Your active little puppy seems to have an endless amount of energy. By the time you’ve walked downstairs in the morning, she's already leaping up and down, tail wagging furiously. You take her out for several short walks each day but she's still insistent on following you around every room. She never seems to be ready for bed at night either. You can't help but love her full-of-life attitude.
However, it would also be nice to have some downtime in the evenings. So you need an effective way to tire her out. You’d also like to teach her a fun game and maybe some sports. Therefore, training your puppy to play baseball seems like it will tick all the boxes. Plus, your family loves baseball, so it means Lucy can join in with your family games. It’s also a great way to channel her energy down a productive avenue. Lastly, watching a puppy play baseball is bound to be hugely entertaining!
Training a puppy to play baseball is actually surprisingly straightforward. The trick is to make the whole thing feel like a game. It also means easing her into the game gently and giving her all the support she needs. Training may also require using some temptation techniques to get her eager to get involved. Of course, positive reinforcements will play a key role throughout.
If your puppy is keen to please and highly receptive, then it could be just days before she's playing baseball. But if she has a short attention span and would rather laze around, then you may need a number of weeks. If you can perfect training, you’ll soon find yourself with a dog that’s the talk of the town. You’ll also have a fun and interactive way to both exercise and socialize your dog. Who knows, maybe she'll even be in the first national doggy baseball team!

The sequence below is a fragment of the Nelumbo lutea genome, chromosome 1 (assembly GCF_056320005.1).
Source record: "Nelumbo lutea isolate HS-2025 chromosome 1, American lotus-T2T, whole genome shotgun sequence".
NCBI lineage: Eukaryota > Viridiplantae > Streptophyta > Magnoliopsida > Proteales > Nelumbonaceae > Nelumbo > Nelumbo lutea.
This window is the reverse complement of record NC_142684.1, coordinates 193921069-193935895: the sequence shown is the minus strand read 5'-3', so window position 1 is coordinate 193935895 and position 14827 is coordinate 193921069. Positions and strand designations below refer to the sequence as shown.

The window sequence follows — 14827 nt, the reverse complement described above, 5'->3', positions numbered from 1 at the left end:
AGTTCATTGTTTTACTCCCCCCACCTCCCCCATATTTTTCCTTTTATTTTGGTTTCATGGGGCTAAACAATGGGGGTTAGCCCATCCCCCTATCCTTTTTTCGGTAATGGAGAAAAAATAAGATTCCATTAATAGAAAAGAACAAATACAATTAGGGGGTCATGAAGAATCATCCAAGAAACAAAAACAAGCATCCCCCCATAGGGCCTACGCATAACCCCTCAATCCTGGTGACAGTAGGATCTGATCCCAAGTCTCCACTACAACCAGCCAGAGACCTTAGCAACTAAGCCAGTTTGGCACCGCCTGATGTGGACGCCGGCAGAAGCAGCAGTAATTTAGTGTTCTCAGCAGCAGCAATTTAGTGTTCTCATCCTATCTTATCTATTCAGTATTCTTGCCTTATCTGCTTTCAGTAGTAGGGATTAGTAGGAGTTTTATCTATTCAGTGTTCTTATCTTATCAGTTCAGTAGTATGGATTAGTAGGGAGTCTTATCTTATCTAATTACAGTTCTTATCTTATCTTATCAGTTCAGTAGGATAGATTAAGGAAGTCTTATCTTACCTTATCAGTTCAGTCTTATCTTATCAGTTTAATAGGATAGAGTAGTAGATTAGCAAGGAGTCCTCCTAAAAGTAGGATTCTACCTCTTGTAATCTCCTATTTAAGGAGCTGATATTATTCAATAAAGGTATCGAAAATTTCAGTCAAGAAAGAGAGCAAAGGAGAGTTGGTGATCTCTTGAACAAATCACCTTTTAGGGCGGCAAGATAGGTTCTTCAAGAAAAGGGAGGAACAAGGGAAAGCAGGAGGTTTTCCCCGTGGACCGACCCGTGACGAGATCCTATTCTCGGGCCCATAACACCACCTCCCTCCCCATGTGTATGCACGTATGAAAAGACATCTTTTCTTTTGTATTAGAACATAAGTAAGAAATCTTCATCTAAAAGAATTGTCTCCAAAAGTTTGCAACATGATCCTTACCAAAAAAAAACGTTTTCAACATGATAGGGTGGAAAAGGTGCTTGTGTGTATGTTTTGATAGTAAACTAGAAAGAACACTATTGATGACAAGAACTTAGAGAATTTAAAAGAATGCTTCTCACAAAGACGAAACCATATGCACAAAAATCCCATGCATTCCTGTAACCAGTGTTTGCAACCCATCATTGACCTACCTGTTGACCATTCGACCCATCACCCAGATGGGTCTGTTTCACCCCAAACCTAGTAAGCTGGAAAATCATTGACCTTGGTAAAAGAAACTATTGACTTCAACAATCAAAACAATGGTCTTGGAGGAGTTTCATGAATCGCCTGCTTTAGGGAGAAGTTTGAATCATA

Before you get to work, you’ll need to check that you have a few bits. Firstly, you’ll need a large yard or a local field to train in, as you don’t want to risk anything getting broken. You’ll also need friends or family members who can help play and train. Of course, a baseball, glove, and a bat will also be required. You may also want to use a helmet and other safety equipment.
Then you’ll need some incentives. This could be some tasty treats or it could be a toy for her to play with. Try and find around half an hour to train, several times a week. Keep training sessions short because she's just a puppy.
Apart from that, only patience and a positive attitude are needed!